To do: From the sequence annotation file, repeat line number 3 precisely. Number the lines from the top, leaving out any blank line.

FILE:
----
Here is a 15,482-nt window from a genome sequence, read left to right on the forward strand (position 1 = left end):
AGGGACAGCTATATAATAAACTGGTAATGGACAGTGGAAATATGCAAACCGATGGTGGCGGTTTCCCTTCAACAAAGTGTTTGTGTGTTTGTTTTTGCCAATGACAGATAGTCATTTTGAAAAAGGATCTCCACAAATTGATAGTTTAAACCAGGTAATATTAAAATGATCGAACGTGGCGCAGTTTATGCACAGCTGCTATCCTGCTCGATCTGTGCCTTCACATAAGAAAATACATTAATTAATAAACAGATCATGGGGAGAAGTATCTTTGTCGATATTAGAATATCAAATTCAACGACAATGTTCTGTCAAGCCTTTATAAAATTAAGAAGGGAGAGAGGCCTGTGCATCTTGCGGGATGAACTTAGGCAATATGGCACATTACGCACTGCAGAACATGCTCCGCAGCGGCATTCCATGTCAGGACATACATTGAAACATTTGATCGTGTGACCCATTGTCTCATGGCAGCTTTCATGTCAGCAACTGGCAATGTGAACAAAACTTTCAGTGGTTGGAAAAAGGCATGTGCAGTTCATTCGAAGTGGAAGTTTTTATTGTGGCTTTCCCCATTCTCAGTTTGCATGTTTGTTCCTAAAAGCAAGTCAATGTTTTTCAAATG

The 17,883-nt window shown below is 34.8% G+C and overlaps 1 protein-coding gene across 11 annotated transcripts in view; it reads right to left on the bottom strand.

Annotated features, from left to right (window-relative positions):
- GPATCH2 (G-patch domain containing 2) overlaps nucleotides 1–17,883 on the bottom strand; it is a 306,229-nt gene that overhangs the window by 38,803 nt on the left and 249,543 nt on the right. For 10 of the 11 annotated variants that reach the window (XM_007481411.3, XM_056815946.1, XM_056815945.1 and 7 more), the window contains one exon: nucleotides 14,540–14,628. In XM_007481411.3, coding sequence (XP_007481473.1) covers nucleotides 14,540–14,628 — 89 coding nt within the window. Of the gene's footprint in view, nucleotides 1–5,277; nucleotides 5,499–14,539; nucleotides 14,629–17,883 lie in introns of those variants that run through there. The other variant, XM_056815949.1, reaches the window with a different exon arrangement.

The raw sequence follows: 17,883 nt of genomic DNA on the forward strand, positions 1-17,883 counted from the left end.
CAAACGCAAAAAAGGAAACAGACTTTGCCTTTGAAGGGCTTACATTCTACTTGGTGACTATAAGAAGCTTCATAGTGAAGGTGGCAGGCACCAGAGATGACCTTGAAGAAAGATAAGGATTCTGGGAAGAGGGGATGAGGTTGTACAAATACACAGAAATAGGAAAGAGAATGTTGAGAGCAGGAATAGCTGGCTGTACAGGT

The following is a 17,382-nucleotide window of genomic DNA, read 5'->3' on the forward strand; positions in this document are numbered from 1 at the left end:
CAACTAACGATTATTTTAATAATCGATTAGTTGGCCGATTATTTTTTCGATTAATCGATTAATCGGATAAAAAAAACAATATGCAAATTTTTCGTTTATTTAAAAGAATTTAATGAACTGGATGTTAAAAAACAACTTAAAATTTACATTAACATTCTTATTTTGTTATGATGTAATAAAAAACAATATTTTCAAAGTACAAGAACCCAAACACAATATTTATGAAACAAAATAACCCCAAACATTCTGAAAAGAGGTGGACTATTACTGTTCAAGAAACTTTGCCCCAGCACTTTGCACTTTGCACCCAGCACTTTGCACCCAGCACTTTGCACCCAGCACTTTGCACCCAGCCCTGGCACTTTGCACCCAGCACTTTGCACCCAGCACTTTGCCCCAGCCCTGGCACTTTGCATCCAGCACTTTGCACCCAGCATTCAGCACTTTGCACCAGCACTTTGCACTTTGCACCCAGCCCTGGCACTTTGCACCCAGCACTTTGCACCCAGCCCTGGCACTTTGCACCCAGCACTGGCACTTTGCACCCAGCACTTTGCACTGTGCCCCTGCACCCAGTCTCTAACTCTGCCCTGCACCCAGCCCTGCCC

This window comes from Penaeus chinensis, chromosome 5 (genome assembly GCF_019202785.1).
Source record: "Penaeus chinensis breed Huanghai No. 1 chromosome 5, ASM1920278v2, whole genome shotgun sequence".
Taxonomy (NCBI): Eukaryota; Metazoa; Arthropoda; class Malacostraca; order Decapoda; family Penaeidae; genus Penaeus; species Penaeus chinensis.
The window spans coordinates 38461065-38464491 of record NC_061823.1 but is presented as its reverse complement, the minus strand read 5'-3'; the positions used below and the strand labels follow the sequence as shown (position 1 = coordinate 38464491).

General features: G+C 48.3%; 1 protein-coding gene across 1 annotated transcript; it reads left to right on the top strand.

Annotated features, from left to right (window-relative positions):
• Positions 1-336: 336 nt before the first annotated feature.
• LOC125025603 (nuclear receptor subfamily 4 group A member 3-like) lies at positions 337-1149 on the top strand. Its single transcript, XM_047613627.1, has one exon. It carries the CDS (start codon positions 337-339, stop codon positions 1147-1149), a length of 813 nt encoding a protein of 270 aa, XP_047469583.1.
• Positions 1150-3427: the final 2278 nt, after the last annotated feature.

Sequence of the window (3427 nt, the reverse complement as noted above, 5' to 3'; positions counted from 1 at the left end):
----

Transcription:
The 17,883-nt window shown below is 34.8% G+C and overlaps 1 protein-coding gene across 11 annotated transcripts in view; it reads right to left on the bottom strand.